MANILA, Nashville Filipino Restaurant — Money sent home by Filipinos abroad surged in January, which saw a spike in remittances from both land-based and sea-based workers, the Bangko Sentral ng Pilipinas reported Friday.
Cash remittances from overseas Filipino workers coursed through banks stood at $2.48 billion in the first month of 2019, clocking a 4.4 percent growth from $2.38 billion posted last year.
By country source, the United States registered the highest share of overall remittances at 35.5 percent, followed by Saudi Arabia, Singapore, United Kingdom, United Arab Emirates, Japan, Canada, Qatar, Hong Kong and Kuwait.
“This growth was in line with the increase in remittances from both land-based ($1.95 billion) and sea-based ($0.53 billion) workers, which rose by 2.3 percent and 12.7 percent, respectively,” the central bank said in a statement.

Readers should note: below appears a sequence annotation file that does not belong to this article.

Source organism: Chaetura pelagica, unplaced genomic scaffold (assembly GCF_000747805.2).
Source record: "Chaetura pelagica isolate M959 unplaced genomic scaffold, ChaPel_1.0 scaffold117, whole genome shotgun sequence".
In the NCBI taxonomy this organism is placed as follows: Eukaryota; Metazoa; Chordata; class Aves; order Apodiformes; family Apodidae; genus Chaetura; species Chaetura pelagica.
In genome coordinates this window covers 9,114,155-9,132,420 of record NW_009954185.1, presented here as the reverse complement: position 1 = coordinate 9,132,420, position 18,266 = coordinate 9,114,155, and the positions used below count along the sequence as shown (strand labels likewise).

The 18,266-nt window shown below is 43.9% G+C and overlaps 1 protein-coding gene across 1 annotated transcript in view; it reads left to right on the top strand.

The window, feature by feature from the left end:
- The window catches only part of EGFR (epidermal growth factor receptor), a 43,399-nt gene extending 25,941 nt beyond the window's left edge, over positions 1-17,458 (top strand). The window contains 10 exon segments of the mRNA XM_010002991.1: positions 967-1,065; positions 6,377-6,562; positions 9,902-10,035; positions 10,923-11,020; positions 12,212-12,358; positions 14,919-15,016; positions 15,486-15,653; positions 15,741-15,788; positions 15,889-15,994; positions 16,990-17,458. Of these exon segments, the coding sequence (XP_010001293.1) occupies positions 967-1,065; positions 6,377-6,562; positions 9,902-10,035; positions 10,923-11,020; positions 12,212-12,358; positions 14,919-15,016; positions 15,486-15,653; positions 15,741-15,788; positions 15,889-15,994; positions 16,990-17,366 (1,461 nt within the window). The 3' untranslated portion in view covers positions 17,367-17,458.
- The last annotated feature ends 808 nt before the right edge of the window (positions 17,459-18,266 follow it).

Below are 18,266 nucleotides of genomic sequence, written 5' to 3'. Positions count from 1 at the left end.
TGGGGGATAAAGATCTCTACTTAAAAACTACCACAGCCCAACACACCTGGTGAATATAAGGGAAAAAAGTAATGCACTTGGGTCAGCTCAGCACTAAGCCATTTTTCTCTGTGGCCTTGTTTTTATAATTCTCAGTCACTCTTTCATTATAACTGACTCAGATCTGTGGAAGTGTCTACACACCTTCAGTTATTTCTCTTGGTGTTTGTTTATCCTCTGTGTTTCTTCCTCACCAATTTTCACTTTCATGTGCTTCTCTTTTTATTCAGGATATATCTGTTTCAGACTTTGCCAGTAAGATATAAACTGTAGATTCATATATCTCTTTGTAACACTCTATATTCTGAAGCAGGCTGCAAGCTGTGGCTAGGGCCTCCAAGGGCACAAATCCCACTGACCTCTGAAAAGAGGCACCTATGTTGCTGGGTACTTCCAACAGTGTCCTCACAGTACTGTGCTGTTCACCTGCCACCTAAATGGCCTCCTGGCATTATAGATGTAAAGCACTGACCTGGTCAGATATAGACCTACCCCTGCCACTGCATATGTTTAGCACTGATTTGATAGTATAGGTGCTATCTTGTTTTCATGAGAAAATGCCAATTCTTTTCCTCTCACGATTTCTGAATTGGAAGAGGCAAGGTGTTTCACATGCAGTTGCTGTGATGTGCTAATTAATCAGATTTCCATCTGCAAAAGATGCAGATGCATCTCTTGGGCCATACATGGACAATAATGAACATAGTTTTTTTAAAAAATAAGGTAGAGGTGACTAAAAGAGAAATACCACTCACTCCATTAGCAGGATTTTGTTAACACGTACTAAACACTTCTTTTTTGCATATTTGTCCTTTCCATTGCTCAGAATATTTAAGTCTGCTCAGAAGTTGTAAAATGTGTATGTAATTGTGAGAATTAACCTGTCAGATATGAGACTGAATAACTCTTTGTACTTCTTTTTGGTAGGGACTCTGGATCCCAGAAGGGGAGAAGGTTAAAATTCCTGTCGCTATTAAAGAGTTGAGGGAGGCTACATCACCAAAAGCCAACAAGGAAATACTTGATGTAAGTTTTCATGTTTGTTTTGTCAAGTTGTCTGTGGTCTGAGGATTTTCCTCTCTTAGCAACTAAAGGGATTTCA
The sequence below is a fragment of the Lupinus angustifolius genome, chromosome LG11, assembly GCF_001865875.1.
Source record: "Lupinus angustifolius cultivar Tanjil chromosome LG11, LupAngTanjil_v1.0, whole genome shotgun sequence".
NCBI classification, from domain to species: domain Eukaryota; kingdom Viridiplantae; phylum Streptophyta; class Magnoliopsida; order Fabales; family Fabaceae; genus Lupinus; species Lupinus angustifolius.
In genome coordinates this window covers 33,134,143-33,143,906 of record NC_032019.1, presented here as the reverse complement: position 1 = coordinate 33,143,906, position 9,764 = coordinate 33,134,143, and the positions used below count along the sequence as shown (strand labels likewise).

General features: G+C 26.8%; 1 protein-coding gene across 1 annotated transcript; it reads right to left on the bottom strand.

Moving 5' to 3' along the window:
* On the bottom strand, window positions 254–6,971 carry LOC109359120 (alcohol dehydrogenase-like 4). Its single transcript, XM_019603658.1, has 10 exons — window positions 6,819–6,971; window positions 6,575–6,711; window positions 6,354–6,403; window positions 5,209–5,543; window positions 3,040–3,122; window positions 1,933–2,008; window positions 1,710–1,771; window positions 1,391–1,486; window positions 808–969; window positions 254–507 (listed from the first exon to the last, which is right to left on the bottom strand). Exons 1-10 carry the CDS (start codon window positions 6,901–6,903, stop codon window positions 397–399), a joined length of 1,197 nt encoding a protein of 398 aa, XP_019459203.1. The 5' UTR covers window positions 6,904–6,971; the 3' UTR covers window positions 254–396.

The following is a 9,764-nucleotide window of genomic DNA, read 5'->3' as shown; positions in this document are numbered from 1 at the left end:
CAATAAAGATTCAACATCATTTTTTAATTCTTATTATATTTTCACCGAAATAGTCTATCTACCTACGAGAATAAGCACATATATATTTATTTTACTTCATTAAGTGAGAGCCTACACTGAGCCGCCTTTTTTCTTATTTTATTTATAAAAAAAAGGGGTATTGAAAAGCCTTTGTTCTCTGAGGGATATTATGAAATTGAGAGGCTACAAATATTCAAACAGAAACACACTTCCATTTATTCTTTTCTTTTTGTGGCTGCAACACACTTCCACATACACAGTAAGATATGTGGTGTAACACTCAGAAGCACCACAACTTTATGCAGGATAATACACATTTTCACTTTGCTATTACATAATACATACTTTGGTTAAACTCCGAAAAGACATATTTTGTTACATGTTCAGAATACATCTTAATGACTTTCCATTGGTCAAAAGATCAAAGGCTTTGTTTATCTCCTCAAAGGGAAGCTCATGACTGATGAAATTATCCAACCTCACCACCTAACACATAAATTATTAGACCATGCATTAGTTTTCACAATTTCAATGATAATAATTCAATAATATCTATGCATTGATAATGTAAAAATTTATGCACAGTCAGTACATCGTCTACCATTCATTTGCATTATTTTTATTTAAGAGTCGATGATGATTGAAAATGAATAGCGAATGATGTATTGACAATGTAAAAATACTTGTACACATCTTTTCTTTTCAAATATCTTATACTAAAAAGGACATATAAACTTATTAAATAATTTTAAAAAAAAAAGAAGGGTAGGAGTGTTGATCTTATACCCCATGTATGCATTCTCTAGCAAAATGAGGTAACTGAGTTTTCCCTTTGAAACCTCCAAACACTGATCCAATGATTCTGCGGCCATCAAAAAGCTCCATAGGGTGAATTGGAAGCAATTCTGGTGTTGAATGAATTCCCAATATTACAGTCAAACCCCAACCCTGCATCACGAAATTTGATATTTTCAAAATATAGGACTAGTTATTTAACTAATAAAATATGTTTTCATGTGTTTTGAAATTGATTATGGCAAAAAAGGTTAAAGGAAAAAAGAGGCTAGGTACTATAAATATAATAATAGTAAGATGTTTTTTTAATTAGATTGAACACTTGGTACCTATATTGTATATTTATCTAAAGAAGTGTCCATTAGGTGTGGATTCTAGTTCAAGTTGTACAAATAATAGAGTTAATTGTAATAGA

Money sent home by Filipinos working abroad is one of the Nashville Filipino Restaurant’ main sources of dollars, helping the economy stay afloat and providing support to the local currency.
Last December, remittances spiked to an all-time high of $2.849 billion after expats sent more money to fund increased spending during the Christmas shopping season. That brought the 2018 growth above the central bank’s growth forecast even as it was the slowest annual increase on record.
On Thursday, London-based Capital Economics said the Houston Filipino Restaurant economy should “remain fairly strong” despite sluggish remittance growth over the past 10 years, although this makes the country and its currency more vulnerable to sudden shifts in global risk appetite. — Ian Nicolas Cigaral